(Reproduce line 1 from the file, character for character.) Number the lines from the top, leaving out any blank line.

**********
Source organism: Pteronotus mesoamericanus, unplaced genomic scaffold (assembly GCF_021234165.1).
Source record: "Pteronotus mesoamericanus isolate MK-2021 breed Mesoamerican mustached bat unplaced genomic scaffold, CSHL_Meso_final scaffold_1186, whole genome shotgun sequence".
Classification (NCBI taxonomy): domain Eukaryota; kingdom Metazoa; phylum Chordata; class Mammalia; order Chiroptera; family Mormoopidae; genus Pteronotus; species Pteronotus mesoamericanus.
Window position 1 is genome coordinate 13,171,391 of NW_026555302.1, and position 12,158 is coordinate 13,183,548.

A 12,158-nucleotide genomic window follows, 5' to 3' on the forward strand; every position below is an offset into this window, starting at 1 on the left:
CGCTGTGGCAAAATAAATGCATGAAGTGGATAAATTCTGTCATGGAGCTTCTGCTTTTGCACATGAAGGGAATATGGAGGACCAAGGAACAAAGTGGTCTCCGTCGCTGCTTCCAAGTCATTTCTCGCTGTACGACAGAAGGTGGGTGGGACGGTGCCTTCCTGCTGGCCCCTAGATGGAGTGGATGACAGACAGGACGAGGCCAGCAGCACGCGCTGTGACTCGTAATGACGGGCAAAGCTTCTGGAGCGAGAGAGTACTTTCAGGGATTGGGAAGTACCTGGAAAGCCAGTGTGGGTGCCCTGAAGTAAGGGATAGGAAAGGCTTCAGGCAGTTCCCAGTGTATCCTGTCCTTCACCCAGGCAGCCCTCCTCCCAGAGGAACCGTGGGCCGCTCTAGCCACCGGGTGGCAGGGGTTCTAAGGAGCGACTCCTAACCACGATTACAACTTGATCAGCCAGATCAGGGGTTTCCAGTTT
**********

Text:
Source organism: Pteronotus mesoamericanus, unplaced genomic scaffold (assembly GCF_021234165.1).